I read the Washington Post article which quotes excerpts from the Alabama secession petition. Then I went to the WhiteHouse.gov website and actually read all the petitions. And nearly all of them are written incorrectly, beginning thus: “We petition the Obama Administration to Peacefully grant the State of _______ to withdraw from the United States of America and create its own new government.”

That is not the method whereby a state secedes. This is tantamount to an employer asking his employee for permission to fire the employee. Although the petitioners and signatories are sincere in their desires, they exhibit a breathtaking ignorance of history, law and the Constitution. I am also a product of government schools, but I did not stop reading books when I received my high school diploma. So while I would like to blame Federal schools for the mind-numbed populace, the numbing was self-inflicted by “Them The People.”

Reminds me of the Pink Floyd song, “Comfortably Numb”… “Just a little pin prick…..”

There are certain states that do not need to ask permission to secede from the Union because the Federal Government in Washington DC is not a party to the agreement between the states. DC has no standing, as they say in court proceedings. Any state properly secedes when it prepares an Ordinance of Secession and presents it to the other states.

An Ordinance of Secession is not a petition. It is a declaration of independence that revokes and dissolves the union between that state and the other states.

I can assure you that these petitions are not being taken seriously in Washington. Fact is, they welcome the diversion from the CIA Petraeus story.

A crucial point sprang into my bourbon-sotted mind as I wrote this article. The US Constitution was written and ratified (allegedly) by the thirteen sovereign nations that were the original thirteen colonies that fought and won the First North America Secession of 1776. Get it? Thirteen nations…not 50. Later, West Virginia was carved out of the State of Virginia by Lincoln and his cronies. Texas was a sovereign nation when it was granted statehood. And Hawaii was a sovereign nation that was overthrown by DC and stolen. ALL THE REST of the states that now exist WERE NOT NATIONS prior to their statehood. Some states were formed when sovereign nations actually DONATED land to the Federal Government. Most of the states were TERRITORIES, and not sovereign nations. And the territories were owned by Washington DC.¹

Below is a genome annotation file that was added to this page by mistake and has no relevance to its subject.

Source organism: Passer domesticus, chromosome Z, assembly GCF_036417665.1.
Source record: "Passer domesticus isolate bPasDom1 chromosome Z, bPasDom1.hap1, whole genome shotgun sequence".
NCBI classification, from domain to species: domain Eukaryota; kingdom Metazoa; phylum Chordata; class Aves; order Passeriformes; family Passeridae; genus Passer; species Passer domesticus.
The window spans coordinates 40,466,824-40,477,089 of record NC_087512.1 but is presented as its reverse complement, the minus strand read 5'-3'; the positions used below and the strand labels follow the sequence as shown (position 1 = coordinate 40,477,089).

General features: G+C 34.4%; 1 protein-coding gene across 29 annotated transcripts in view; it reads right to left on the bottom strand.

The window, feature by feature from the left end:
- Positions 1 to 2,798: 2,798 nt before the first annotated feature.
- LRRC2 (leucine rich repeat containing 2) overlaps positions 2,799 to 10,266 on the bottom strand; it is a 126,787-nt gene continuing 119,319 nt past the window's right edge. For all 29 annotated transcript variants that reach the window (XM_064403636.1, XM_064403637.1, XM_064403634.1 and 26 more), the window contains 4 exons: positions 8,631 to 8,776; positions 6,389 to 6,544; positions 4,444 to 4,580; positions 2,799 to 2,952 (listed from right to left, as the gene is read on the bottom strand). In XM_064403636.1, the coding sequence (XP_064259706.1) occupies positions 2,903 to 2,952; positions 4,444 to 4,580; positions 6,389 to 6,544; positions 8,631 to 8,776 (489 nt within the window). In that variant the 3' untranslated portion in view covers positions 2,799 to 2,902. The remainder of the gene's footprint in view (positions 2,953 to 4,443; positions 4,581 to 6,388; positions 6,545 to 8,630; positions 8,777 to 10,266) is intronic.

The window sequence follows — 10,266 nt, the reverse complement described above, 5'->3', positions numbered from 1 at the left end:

A reasonable argument could be made that any current state that was not a sovereign nation at the time it was granted statehood might have a difficult time seceding from the United States of America and getting shed of Washington. Understand that I am not an attorney, and I’m only offering my opinion on this date. I have not read the State Constitutions of any of the US States. More information may come to me that will cause me to change this opinion.

Looks to me like Texas is the front runner in the race to be a new nation!

Dump DC: Six Letters That Can Change History.

Copyright 2012: Russell D. Longcore. Permission to reprint in whole or in part is gladly granted, provided full credit is given.

¹ Wikipedia – List of US States by Date of Statehood


State Sovereignty and Secession Part I